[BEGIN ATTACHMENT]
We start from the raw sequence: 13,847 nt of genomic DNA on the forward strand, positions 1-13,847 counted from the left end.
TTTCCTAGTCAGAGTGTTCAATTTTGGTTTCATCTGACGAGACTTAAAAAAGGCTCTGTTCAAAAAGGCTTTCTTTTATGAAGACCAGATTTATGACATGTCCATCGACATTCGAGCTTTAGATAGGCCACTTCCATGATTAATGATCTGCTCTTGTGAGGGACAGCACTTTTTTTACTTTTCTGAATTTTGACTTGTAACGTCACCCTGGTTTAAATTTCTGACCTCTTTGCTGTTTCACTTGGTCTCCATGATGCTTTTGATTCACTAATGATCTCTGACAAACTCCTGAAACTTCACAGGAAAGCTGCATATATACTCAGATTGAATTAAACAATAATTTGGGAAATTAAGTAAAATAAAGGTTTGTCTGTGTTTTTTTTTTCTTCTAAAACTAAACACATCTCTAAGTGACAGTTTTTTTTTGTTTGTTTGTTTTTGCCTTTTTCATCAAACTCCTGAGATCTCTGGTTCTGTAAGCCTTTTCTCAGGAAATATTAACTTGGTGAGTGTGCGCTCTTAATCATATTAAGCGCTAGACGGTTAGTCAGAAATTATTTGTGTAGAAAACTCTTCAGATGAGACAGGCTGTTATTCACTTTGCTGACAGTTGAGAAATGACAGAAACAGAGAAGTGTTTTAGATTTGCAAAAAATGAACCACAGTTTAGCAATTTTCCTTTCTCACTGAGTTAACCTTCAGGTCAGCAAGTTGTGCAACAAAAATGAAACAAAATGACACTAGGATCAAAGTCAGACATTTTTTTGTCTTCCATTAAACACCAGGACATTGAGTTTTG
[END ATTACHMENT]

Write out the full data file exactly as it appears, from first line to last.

We start from the raw sequence: 13,847 nt of genomic DNA on the forward strand, positions 1-13,847 counted from the left end.
TTTCCTAGTCAGAGTGTTCAATTTTGGTTTCATCTGACGAGACTTAAAAAAGGCTCTGTTCAAAAAGGCTTTCTTTTATGAAGACCAGATTTATGACATGTCCATCGACATTCGAGCTTTAGATAGGCCACTTCCATGATTAATGATCTGCTCTTGTGAGGGACAGCACTTTTTTTACTTTTCTGAATTTTGACTTGTAACGTCACCCTGGTTTAAATTTCTGACCTCTTTGCTGTTTCACTTGGTCTCCATGATGCTTTTGATTCACTAATGATCTCTGACAAACTCCTGAAACTTCACAGGAAAGCTGCATATATACTCAGATTGAATTAAACAATAATTTGGGAAATTAAGTAAAATAAAGGTTTGTCTGTGTTTTTTTTTTCTTCTAAAACTAAACACATCTCTAAGTGACAGTTTTTTTTTGTTTGTTTGTTTTTGCCTTTTTCATCAAACTCCTGAGATCTCTGGTTCTGTAAGCCTTTTCTCAGGAAATATTAACTTGGTGAGTGTGCGCTCTTAATCATATTAAGCGCTAGACGGTTAGTCAGAAATTATTTGTGTAGAAAACTCTTCAGATGAGACAGGCTGTTATTCACTTTGCTGACAGTTGAGAAATGACAGAAACAGAGAAGTGTTTTAGATTTGCAAAAAATGAACCACAGTTTAGCAATTTTCCTTTCTCACTGAGTTAACCTTCAGGTCAGCAAGTTGTGCAACAAAAATGAAACAAAATGACACTAGGATCAAAGTCAGACATTTTTTTGTCTTCCATTAAACACCAGGACATTGAGTTTTG